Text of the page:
On cable TV, not all gun violence stories get covered equally

Criminals in street shootings don’t wear body cams, so TV footage is harder to come by. Uncomfortable facts are routinely ignored or suppressed to preserve the good-versus-evil storyline.

SHARE On cable TV, not all gun violence stories get covered equally

Chicago Police investigate a crime scene — a McDonald’s drive-thru — where Jontae Adams, 28, and his daughter Jaslyn, 7, where shot on April 18.

AP Photos

A suggestion for cable news programmers: Instead of filling every broadcast with the latest presumptive police outrage, try covering the latest drive-by killings. Show us more of what’s really happening on the streets where we live. Newspapers and local TV are already on it.

For example, on the Monday after police released video of the fatal shooting of 13-year-old Adam Toledo by a Chicago cop, the lead headline in the Chicago Sun-Times read: “Girl, 7, fatally shot at McDonald’s drive-thru.”

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Witnesses told reporters they were astonished by the brazenness of the gang members who opened fire on a rival in front of many onlookers and several security cameras. The little girl seemingly got in the way.

Young Adam Toledo, of course, was involved in a shooting episode, as well, immediately before his deadly confrontation with police. Heaven knows, Chicagoans have reason to be leery of their city’s police department, but context is crucial.

Wednesday morning’s headline in the Little Rock newspaper was, “Peace urged after man killed, toddlers hurt by park gunfire.” The toddlers, aged 3 and 4, are expected to recover. More collateral damage, as it’s called when soldiers shoot civilians. Two young men playing basketball were the intended targets; one survived. Last month, however, a 10-year-old girl was killed in a similar incident in another city park.

In Miami last weekend, 3-year-old Elijah LaFrance was killed in a drive-by shooting after his own birthday party — the third little kid murdered there in recent months. The others were aged 7 and 6.

Criminals, however, don’t wear body cams, so TV footage is harder to come by. Also, because filing wrongful death lawsuits against street gangs is futile, CNN’s roving cast of pundits and personal injury lawyers aren’t primed to respond with appropriate indignation.

“When a suspect is a person of color, there is no attempt to de-escalate the situation,” said civil rights lawyer and ubiquitous talking head Ben Crump regarding a recent incident in Knoxville, Tennessee. “Police shoot first and ask questions later, time after time, because Black lives are afforded less value.”

Regarding the value of Black lives, here’s some important information: According to an extraordinary piece of reporting by Rick Rojas in The New York Times, Anthony J. Thompson, age 17, who was killed by Knoxville police in an armed confrontation in a cramped bathroom at Austin-East Magnet High School, was the fifth student from that campus to die of gun violence during this school year.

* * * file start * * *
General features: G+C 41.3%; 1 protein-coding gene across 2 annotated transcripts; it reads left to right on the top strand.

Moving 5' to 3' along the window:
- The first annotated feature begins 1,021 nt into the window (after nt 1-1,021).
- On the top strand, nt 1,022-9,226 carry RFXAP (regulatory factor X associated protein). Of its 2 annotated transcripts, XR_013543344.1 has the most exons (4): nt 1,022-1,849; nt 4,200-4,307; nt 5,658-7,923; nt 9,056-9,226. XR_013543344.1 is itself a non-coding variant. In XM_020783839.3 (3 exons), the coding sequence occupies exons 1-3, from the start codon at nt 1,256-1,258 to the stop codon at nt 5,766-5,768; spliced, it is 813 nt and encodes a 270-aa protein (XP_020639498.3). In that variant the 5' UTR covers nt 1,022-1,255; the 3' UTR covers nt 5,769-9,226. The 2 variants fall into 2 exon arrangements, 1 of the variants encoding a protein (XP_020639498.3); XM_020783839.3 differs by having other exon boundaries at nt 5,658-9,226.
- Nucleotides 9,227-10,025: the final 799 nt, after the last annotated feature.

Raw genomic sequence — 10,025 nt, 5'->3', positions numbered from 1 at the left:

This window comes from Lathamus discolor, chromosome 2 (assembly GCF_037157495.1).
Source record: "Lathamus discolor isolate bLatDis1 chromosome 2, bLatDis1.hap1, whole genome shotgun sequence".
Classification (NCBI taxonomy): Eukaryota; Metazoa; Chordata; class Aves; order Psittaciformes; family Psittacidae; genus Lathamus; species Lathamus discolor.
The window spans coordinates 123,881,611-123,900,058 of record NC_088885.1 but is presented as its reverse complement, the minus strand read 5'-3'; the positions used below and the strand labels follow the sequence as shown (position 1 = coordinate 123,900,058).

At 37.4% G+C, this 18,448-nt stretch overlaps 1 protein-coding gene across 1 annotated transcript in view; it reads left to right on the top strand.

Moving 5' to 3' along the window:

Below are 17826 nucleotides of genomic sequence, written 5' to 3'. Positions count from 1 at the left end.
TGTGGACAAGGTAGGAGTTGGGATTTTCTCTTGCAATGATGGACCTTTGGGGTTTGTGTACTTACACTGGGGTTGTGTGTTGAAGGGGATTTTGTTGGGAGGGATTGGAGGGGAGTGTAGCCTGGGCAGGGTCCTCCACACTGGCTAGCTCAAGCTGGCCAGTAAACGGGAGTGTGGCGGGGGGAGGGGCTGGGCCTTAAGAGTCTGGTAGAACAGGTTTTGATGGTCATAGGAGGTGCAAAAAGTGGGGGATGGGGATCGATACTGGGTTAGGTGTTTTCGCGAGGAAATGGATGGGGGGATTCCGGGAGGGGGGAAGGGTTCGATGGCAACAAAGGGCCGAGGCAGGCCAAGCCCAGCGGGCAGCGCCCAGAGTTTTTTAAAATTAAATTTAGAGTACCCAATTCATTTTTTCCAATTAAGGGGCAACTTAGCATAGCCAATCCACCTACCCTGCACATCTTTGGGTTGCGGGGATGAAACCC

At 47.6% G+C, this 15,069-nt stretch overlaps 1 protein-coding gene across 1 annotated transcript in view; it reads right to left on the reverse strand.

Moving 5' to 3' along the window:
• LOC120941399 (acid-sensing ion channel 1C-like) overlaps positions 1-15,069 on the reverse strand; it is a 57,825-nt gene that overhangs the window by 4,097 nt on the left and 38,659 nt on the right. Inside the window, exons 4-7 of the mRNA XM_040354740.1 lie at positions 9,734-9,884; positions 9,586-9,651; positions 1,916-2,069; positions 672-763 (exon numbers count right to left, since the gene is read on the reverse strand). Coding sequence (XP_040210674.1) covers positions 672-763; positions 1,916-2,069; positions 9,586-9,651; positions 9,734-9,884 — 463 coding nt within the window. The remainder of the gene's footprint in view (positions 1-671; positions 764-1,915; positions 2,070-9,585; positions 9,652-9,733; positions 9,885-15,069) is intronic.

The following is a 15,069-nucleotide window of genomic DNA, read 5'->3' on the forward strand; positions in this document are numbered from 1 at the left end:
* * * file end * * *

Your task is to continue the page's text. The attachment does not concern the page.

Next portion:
Five kids, all African American, all shot dead at one school in one year.

“It makes it harder to get out of the house every day knowing another child has lost their life,” one victim’s older sister said.

So far, however, this ongoing tragedy has drawn little commentary on CNN or MSNBC. “Among our elites,” my friend Bob Somerby writes, “no one cares about the gun violence which takes so many other lives. It doesn’t matter if Black people get shot and killed unless it’s done by police.”

At his website The Daily Howler, Somerby has been writing acid commentaries about the melodramatic coverage given police/civilian shootings. In the wake of the Derek Chauvin murder trial, the sad and dangerous truth is that on anything regarding cops and race, you pretty much can’t expect anything like accurate, dispassionate journalism from too much of the news media. Particularly not the cable networks.

Uncomfortable facts are routinely ignored or suppressed to preserve the good-versus-evil storyline. Pundits appear on national TV to opine about complex life-and-death situations without having the first idea what they’re talking about. Once the basic storyline gets laid down, it rarely changes.

Consider, for example, the tragic killing of Daunte Wright in a Minneapolis suburb by a veteran officer who says she mistakenly fired her handgun instead of a Taser — a story so improbable it almost has to be true, and will almost certainly result in a felony conviction. Wright apparently told his mother that he was stopped for having an air freshener hanging from his rear-view mirror.

Pundits at PBS, MSNBC, The New York Times and The Washington Post have given the air-freshener angle a workout. Al Sharpton mentioned it during an emotional eulogy at Wright’s funeral. So why were Brooklyn Center police arresting Wright, and why did he flee?

Well, it turns out that Wright had been charged with aggravated armed robbery in 2019, released on bail, subsequently picked up for carrying a pistol and fleeing police, released again, and then blew off a court hearing on the gun charge. He had to figure they’d keep him locked up this time.

So he tried to run. Terrible decision.

Not a capital crime, no. And still a tragedy.

But if you’re one of those posting indignant Facebook screeds about cops stopping drivers for minor infractions, now you know why.

Gene Lyons is a columnist for the Arkansas Times.

Send letters to letters@suntimes.com.

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